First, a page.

EASTER is the season of rebirth, when the Earth renews itself after the long winter. Now in this 11th year since the great Bank Crash of 2008, when world capitalism stood on the brink of chaos, there are at last signs of political renewal.

In recent days, the millennial generation have been taking direct action on climate change – peaceably blockading roads in central London, occupying the Scottish Parliament, and making creative acts of civil disobedience across the UK, including in Manchester, Sheffield, Bristol, Reading, Portsmouth, Norwich, Somerset, Oxford, and York.

This new youth upsurge is global. There have been Extinction Rebellion mass actions in at least 27 countries this spring. This sudden international swelling of revolt is characterised by two developments.

First, it is being spearheaded by the millennial generation – those born in and around 2000 who are now growing into early adulthood. Unexpectedly, this generation has begun rejecting the hopelessness of the neo-liberal consensus and embraced direct political action. They are the true antidote to right-wing populism and the stultifying, neo-liberal economic consensus.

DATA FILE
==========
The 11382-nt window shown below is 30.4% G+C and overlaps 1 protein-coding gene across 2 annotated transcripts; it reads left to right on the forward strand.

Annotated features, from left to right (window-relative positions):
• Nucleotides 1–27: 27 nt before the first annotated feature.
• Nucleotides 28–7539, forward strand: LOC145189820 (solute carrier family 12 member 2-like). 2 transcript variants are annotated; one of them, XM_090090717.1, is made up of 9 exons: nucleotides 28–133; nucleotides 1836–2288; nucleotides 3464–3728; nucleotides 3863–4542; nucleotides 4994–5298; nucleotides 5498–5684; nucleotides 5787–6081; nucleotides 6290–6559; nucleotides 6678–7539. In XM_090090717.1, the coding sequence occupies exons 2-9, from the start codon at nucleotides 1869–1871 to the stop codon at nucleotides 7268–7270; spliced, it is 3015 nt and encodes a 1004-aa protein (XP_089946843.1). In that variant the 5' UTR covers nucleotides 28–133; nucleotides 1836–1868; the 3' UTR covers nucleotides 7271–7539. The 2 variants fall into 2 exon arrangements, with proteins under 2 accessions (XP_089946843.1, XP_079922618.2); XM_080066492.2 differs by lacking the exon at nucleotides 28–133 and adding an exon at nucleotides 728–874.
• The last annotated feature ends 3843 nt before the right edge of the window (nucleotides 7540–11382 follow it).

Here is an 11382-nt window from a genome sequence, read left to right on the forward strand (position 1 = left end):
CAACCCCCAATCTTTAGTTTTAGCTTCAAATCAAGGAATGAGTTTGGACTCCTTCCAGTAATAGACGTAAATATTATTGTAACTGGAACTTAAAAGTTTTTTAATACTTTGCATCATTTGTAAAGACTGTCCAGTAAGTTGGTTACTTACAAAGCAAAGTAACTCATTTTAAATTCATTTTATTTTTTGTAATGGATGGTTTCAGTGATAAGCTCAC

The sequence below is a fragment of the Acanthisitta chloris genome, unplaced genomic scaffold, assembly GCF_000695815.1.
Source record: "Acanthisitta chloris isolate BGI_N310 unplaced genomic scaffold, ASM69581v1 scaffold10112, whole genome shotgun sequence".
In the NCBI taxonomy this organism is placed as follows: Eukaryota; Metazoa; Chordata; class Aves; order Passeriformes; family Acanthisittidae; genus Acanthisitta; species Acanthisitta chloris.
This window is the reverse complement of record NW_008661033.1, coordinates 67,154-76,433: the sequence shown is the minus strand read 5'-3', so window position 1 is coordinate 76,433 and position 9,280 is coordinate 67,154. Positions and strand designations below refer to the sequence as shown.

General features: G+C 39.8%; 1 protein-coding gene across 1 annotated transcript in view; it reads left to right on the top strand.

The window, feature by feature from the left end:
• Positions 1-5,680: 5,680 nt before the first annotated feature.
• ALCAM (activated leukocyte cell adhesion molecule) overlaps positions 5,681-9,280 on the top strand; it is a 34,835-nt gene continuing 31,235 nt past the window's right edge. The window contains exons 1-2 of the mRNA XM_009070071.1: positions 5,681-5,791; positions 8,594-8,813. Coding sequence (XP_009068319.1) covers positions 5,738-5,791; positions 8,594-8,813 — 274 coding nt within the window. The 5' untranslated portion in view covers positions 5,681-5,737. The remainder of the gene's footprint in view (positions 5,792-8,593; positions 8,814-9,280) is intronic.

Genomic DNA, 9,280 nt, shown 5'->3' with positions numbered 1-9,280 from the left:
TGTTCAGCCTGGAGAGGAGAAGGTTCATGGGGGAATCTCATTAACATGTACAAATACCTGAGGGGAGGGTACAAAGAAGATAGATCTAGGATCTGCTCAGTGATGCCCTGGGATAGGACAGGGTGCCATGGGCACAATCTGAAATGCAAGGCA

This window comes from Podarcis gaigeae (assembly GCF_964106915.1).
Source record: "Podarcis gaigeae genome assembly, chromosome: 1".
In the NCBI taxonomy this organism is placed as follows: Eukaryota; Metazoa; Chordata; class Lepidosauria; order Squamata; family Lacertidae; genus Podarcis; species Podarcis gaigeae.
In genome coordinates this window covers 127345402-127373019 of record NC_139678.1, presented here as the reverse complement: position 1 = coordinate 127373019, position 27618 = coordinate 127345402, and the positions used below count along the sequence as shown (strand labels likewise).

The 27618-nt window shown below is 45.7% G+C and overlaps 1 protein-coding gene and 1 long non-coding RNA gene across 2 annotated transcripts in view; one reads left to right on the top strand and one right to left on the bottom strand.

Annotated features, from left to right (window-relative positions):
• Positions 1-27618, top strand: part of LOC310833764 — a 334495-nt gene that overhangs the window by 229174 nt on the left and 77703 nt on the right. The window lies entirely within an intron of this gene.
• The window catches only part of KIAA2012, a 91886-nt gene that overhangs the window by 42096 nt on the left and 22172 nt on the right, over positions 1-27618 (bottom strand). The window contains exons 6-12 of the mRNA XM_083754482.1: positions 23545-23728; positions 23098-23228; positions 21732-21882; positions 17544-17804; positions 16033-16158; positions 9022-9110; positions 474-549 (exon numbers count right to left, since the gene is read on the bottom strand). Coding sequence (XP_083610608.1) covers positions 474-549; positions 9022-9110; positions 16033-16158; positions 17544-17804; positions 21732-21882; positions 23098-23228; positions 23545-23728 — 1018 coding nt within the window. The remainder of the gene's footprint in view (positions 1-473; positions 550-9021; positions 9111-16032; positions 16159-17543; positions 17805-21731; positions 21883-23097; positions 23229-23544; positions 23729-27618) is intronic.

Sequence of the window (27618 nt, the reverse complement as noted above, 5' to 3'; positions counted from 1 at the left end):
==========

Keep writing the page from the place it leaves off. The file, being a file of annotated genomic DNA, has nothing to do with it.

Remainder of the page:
Those born to my generation of post-war Baby-Boomers were rebellious (for a time) in the 1960s and 1970s. We invented rock music, rejected hierarchy and Victorian morality, opposed homophobic laws and secondary status for women, and (initially at least) opposed the nascent consumer society. But this was a social revolution built on shifting sands. A new, more technological capitalism needed millions of highly educated professionals to run it.

Education and affluence gave us the freedom to rebel but ultimately that social rebellion was short-lived. The Baby Boomers eventually grew older, richer and (with more to lose) somewhat conservative.

The generation that followed us were the children of Thatcher, born in a mean-spirited, reactionary era that worshiped individual choice as long as it was in a shop window. Those born and coming to adulthood in the 1980s onwards were told repeatedly that collective political action, state intervention, and non-market values were dangerous fantasies that led only to serfdom and the loss of freedom to shop as we pleased.

This was the era of neo-liberalism and the systematic shutting down of ideological dissent to the point where – as in George Orwell’s 1984 – there was literally no possibility of imagining an alternative sort of world. Unlike Orwell’s vision, this real dystopia was not a totalitarian state. Instead the X and Y generation was trapped in a vast consumer fantasy where you worked like a guinea pig on a wheel, to fund your credit card, while the bankers got super-rich and a despoiled Earth literally began to burn.